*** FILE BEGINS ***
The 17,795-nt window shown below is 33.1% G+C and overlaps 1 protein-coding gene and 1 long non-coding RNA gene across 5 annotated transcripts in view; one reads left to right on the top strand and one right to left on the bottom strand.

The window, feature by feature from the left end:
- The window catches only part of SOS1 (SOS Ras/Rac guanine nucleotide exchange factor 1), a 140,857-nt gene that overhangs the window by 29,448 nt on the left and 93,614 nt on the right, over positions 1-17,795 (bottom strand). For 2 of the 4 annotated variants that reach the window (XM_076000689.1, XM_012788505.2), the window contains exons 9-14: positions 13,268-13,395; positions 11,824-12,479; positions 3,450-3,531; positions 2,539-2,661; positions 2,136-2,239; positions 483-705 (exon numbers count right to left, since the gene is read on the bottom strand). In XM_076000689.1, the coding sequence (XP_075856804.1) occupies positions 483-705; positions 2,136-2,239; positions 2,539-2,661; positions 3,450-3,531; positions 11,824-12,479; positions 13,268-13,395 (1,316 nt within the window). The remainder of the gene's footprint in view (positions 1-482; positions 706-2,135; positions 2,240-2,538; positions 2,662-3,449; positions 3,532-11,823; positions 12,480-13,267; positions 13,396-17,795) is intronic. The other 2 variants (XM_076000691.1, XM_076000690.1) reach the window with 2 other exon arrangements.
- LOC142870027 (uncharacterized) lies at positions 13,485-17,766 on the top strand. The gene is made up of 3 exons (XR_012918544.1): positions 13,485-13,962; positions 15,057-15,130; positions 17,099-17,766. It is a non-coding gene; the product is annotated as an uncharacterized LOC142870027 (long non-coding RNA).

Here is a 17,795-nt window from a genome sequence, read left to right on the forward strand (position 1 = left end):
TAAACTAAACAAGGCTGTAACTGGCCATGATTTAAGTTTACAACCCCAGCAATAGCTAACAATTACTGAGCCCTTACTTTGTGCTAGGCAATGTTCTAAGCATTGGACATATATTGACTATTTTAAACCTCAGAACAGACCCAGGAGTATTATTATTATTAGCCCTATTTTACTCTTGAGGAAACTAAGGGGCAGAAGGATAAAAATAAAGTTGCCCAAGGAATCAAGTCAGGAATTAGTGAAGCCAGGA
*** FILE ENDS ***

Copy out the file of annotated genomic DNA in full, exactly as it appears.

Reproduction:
The 17,795-nt window shown below is 33.1% G+C and overlaps 1 protein-coding gene and 1 long non-coding RNA gene across 5 annotated transcripts in view; one reads left to right on the top strand and one right to left on the bottom strand.

The window, feature by feature from the left end:
- The window catches only part of SOS1 (SOS Ras/Rac guanine nucleotide exchange factor 1), a 140,857-nt gene that overhangs the window by 29,448 nt on the left and 93,614 nt on the right, over positions 1-17,795 (bottom strand). For 2 of the 4 annotated variants that reach the window (XM_076000689.1, XM_012788505.2), the window contains exons 9-14: positions 13,268-13,395; positions 11,824-12,479; positions 3,450-3,531; positions 2,539-2,661; positions 2,136-2,239; positions 483-705 (exon numbers count right to left, since the gene is read on the bottom strand). In XM_076000689.1, the coding sequence (XP_075856804.1) occupies positions 483-705; positions 2,136-2,239; positions 2,539-2,661; positions 3,450-3,531; positions 11,824-12,479; positions 13,268-13,395 (1,316 nt within the window). The remainder of the gene's footprint in view (positions 1-482; positions 706-2,135; positions 2,240-2,538; positions 2,662-3,449; positions 3,532-11,823; positions 12,480-13,267; positions 13,396-17,795) is intronic. The other 2 variants (XM_076000691.1, XM_076000690.1) reach the window with 2 other exon arrangements.
- LOC142870027 (uncharacterized) lies at positions 13,485-17,766 on the top strand. The gene is made up of 3 exons (XR_012918544.1): positions 13,485-13,962; positions 15,057-15,130; positions 17,099-17,766. It is a non-coding gene; the product is annotated as an uncharacterized LOC142870027 (long non-coding RNA).

Here is a 17,795-nt window from a genome sequence, read left to right on the forward strand (position 1 = left end):
TAAACTAAACAAGGCTGTAACTGGCCATGATTTAAGTTTACAACCCCAGCAATAGCTAACAATTACTGAGCCCTTACTTTGTGCTAGGCAATGTTCTAAGCATTGGACATATATTGACTATTTTAAACCTCAGAACAGACCCAGGAGTATTATTATTATTAGCCCTATTTTACTCTTGAGGAAACTAAGGGGCAGAAGGATAAAAATAAAGTTGCCCAAGGAATCAAGTCAGGAATTAGTGAAGCCAGGA